Upload via Chicago – Topic

So now, you can tell everyone about that time that Chicago did Hip Hop…and prove it to them!

Not that this comes up in those bar/pub quiz nights, but if it does…

All-4-One…and All 4 Christmas!

It’s the most obvious time of the year to be into Christmas music. And as I said in my previous article about Chicago’s Christmas albums, I like my staples, but I also like some unconventional Christmas music. Hence, the Chicago Christmas album…and All-4-One’s 1994 effort.

All-4-One. You remember them, right? They came after Boyz II Men, were based in the Los Angeles area (unlike Boyz II Men, who were based in Philadelphia, PA), and had a smooth R&B sound. Ranging in age from 20 to 24 at the beginning of their fame, they were beautiful, soulful, and they even had that one guy with the really deep voice. Now, I’ll confess, playing any music by this group will make me scream like it is the mid-1990s, I’m fourteen years old, and I’m popping their CDs into my Sony Discman.

And I may or may not have screamed the same way over watching All-4-One perform on one of the David Foster concerts.

Uploaded by All-4-One (Official Channel)

Ok, I definitely screamed like someone who would throw their panties (but that didn’t happen!). Why would anyone…

I’m sure it has happened, folks. No, I’ve never done that!

All-4-One, consisting of members Jamie Jones, Delious Kennedy, Alfred Nevarez, and Tony Borowiak – all of whom are still a quartet today – released their first album in 1994, a self-titled effort. So naturally, when you have a hit album, a Christmas album is probably circling nearby.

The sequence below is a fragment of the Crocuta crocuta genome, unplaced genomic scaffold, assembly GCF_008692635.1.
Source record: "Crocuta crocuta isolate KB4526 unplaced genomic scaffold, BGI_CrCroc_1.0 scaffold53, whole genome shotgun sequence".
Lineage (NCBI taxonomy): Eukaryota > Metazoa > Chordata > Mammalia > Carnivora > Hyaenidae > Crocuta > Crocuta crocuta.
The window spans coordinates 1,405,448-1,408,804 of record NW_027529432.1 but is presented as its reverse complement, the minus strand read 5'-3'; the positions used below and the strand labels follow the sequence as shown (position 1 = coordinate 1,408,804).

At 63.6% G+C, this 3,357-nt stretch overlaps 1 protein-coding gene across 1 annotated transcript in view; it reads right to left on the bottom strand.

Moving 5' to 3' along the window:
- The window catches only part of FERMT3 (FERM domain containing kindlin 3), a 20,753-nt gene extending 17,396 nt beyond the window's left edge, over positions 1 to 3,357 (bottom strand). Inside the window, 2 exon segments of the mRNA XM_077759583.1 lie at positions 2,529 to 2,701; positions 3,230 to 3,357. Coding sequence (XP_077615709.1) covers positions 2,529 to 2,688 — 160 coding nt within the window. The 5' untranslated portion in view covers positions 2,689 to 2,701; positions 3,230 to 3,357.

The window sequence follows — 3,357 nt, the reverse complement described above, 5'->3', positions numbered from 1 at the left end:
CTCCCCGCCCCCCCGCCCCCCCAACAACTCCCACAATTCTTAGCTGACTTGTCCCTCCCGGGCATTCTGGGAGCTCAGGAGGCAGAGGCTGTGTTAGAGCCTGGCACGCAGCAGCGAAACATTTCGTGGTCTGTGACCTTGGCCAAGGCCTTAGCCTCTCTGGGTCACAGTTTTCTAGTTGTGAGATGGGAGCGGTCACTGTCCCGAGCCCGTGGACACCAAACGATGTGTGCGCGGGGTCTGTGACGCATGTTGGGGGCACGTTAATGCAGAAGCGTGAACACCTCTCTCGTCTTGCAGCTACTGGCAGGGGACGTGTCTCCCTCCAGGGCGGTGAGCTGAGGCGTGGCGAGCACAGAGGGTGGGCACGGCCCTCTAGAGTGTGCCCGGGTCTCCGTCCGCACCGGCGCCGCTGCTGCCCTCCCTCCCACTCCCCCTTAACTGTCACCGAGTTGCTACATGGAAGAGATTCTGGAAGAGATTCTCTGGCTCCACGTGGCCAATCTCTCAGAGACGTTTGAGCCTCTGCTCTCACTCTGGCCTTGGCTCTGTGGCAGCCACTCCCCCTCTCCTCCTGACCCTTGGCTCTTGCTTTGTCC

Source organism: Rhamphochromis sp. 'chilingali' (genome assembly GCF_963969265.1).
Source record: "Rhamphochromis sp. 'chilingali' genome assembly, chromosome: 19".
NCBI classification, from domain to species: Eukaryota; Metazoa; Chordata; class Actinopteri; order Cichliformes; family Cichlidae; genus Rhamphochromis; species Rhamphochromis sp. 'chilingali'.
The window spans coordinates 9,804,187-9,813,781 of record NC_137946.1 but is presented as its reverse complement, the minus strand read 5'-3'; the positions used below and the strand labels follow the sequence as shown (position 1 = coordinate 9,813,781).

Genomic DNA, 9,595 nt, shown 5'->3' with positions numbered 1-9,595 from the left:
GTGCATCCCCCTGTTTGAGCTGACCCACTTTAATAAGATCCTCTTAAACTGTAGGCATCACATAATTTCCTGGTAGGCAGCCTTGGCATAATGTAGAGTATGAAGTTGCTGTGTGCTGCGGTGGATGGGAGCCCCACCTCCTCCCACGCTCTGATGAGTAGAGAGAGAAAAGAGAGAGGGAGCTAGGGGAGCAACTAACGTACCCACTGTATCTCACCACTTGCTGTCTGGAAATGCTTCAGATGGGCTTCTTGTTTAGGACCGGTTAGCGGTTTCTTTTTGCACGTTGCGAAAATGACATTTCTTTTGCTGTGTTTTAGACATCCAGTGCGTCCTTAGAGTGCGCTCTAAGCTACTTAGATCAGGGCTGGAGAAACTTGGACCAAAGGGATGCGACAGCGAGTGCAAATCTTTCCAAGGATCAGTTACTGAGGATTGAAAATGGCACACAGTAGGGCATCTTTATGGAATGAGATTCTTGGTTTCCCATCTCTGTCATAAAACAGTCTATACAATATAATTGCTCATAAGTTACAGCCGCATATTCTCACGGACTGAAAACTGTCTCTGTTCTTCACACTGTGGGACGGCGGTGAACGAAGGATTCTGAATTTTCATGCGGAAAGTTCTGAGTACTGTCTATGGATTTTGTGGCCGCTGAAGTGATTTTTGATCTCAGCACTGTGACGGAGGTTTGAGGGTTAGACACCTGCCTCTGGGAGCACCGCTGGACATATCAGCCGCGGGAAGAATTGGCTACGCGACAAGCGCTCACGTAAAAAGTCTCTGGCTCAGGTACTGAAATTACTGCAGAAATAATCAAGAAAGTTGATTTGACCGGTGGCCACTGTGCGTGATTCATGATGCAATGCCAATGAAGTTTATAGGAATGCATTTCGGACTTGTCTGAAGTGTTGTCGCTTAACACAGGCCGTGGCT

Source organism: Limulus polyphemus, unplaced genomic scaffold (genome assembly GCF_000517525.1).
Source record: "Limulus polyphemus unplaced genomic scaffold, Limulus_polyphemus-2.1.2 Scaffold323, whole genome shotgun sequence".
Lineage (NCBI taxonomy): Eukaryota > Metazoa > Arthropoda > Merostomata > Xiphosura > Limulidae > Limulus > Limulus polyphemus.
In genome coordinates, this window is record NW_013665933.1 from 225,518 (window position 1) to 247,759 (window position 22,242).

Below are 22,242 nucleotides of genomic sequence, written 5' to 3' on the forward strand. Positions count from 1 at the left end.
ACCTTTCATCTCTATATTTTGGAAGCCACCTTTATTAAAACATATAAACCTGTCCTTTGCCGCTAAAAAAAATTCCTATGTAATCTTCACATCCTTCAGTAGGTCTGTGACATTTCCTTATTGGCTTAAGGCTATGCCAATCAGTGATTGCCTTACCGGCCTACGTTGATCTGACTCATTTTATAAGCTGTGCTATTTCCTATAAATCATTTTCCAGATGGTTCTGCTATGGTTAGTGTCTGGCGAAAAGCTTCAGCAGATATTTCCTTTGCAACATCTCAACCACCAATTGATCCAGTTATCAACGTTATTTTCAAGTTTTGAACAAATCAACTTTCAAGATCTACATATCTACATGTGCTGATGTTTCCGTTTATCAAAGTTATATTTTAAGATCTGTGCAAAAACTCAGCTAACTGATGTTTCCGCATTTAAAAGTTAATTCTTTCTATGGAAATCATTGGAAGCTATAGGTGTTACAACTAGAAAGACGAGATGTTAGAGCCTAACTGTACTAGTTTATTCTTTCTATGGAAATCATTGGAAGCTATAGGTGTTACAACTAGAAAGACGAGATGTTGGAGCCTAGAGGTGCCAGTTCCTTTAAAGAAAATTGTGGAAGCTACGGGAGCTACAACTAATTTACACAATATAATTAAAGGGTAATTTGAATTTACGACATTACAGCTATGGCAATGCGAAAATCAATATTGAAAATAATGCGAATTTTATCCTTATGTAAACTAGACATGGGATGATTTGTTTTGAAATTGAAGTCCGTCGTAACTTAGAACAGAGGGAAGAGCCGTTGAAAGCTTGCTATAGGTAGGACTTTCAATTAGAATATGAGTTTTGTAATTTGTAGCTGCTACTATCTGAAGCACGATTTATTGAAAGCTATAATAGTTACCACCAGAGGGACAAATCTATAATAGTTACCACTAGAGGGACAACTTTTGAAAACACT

Case in point:

OMG, yes. This. This album. This album spent the whole month of December in my Discman. I didn’t own any “traditional” Christmas albums in 1996…I owned this. I played the heck out of this CD for at least three years. It also has the distinction of being one of my first CDs in addition to being the first Christmas album I ever owned.

All-4-One puts the soulful spin on the traditional Christmas songs, giving them a 1990s R&B sound. If you think all R&B music sounds the same, you’re not fooling anyone. 1990s R&B had a sound all of its own, and while these guys were probably pegged as riding Boyz II Men’s coattails, they knew how to stand out the right way.

I’d love for you to bask in the warm glow of 90s R&B, with an album that was truly All 4 Christmas.

You see what I did there?!

Oh fine, just click play.

Admit it, your Discman/Walkman-toting ’90s childhood came screaming back just a little, didn’t it?

So, I ask you fine readers: What was your first Christmas album back in the day? I’d love to hear from you!

You can contact me on Twitter @AllisonGeeksOut to tell me what your first Christmas album was!

Allison was a Walkman/Discman-toting ’90s child, and she’s proud to admit it. She didn’t buy her next Christmas album until the year she graduated high school, but this was her first, and she’ll always treasure it…even if she can’t find her copy and had to listen to it on You Tube (thank goodness for You Tube!). If you like what you’ve seen/heard here, she’s got a whole blog of Christmas craziness (until December 25th, of course, then it just becomes craziness as usual!), over at Allison’s Written Words. You can follow her blog on Facebook, and her on Twitter @AllisonGeeksOut.

She really would love to know what your first Christmas album was!